Glabella: Continuously Sensing Blood Pressure Behavior using an Unobtrusive Wearable Device

By continuously observing the body’s blood pressure response to various stimuli, we are equipped with an opportunity to uncover new insights as to how an individual may respond to certain foods and drugs, observe patterns of blood pressure variability throughout the day, and potentially provide new understanding of a multitude of pathologies.

In order to gain such insights, it is necessary to develop more continuous blood pressure monitoring technologies. One promising method is measuring the pulse transit time (PTT), which is the time that it takes a pulse wave generated by a heartbeat to travel down the arterial tree between two or more sites of the body. Unlike a traditional oscillometric cuff, PTT measurement does not require the use of a cuff and can be measured continuously during each beat. However, typical methods for measuring PTT either require the use of ECG and pulse sensing, which necessitate cumbersome electrodes, or active interaction with a device that potentially obstructs regular activities to accomplish a measurement.

Our device measures the wearer’s pulse using photoplethysmography on three locations of the user’s head, which produces three slightly offset pulse signals. From the offset in these waves, Glabella computes the pulse transit times between the locations, thereby continuously monitoring the behavior of the wearer’s blood pressure on a beat-by-beat basis unobtrusively, conveniently, and throughout their regular day.

We believe that the form factor of our prototype strikes a good balance between wearability and sensing a rich signal; while glasses are exceeded only by wrist watches in the convenience of wear and social acceptability, glasses are constantly worn on the body. Coincidentally, they reach across multiple arteries at different distances from the wearer’s heart, making them optimal for sensing pulse transit times in a usable and ordinary form factor. This is a key feature that current wrist-worn devices do not afford.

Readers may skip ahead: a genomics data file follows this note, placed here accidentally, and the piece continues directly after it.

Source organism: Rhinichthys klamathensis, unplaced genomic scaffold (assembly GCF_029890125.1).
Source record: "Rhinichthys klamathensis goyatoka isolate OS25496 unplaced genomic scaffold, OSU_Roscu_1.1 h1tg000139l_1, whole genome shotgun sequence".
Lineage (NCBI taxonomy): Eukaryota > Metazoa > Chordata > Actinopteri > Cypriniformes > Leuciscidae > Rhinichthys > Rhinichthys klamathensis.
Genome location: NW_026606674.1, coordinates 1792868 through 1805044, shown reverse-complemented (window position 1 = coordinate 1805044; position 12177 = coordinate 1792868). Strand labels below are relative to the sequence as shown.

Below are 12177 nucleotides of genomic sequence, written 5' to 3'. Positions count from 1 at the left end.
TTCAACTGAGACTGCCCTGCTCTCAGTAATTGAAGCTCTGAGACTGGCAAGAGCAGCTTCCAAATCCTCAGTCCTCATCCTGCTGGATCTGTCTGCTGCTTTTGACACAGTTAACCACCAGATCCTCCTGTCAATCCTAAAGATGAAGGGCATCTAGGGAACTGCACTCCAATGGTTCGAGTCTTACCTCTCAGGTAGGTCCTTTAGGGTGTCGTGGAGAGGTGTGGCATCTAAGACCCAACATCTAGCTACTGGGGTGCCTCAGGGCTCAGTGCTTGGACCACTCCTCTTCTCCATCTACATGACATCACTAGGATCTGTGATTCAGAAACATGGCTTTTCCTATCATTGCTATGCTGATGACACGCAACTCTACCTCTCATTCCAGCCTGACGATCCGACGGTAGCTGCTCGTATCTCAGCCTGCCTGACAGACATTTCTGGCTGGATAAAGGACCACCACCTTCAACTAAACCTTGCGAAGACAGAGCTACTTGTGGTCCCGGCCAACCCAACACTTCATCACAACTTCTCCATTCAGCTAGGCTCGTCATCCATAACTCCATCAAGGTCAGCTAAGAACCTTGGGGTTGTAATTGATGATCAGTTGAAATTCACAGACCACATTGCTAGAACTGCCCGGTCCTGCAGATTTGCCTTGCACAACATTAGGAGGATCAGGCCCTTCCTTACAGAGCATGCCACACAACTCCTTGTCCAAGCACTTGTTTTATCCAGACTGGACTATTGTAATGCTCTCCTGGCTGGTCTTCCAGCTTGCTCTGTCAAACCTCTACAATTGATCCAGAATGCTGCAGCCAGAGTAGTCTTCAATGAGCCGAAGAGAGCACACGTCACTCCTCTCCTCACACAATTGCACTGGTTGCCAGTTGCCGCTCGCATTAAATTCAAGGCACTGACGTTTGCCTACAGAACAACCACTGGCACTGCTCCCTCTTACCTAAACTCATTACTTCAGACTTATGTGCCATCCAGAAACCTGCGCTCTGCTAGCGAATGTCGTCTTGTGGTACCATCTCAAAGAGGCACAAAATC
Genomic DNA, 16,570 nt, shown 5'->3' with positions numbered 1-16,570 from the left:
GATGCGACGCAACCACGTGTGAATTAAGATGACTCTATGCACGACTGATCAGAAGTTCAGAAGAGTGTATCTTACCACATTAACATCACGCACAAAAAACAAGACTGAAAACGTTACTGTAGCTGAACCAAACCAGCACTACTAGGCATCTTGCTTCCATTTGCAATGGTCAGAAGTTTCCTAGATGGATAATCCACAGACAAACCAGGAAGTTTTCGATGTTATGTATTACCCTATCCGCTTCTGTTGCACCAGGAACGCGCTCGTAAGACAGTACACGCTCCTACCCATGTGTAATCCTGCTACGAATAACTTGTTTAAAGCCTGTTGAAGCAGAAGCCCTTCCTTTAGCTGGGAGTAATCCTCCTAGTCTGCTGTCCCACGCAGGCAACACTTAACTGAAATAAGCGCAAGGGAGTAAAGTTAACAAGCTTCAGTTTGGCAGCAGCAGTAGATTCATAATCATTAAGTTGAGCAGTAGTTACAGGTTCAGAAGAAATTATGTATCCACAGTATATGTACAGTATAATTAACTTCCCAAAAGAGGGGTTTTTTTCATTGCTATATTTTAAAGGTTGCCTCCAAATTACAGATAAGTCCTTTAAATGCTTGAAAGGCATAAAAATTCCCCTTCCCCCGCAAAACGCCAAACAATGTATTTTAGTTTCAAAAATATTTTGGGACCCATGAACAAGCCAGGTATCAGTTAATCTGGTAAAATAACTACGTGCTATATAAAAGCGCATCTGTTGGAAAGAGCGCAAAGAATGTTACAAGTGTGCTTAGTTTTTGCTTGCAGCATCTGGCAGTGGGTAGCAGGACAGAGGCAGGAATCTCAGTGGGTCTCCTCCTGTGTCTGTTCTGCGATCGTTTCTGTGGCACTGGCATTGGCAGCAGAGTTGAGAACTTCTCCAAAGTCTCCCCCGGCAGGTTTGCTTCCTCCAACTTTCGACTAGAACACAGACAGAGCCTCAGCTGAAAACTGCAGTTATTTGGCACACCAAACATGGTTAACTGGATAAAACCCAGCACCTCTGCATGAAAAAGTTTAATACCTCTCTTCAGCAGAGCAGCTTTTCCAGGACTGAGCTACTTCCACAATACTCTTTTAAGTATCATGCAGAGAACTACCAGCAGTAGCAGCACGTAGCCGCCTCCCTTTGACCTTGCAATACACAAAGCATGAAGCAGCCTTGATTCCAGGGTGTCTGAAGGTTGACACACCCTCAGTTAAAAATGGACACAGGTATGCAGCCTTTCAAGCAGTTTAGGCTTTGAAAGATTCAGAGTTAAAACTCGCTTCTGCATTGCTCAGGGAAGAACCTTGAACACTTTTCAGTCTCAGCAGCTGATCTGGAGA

In order for PTT to actually become useful for continuous blood pressure monitoring outside the hospital, natural living environments of daily life, the measurement techniques of PTT need to be more unobtrusive and socially acceptable. Our work expands on the use of multi-site PPG measurements to derive PTT, but avoids measuring in unobtrusive locations, such as the finger and the toes, which restricts movement and is typically covered by clothing, respectively. Instead, we opt for measurements on the facial arteries and integrate our system into a pair of glasses, making the use of the system possible in normal everyday life.

Winokur et al. developed a hearing aid-like device that measures single-point ECG, BCG, and PPG through a connection to a PC3. The proposed device requires the user to wear an ear plug and an ECG electrode below the nape and has the potential to continuously measure PAT and PTT an ECG electrode, though further miniaturization would be required to make it comfortable for long-term use and visually unobtrusive. Our system is similar to Winokur et al.’s approach in terms of the head-mounted mechanism, but uses multi-site PPG to avoid the use of ECG and is incorporated into a single device.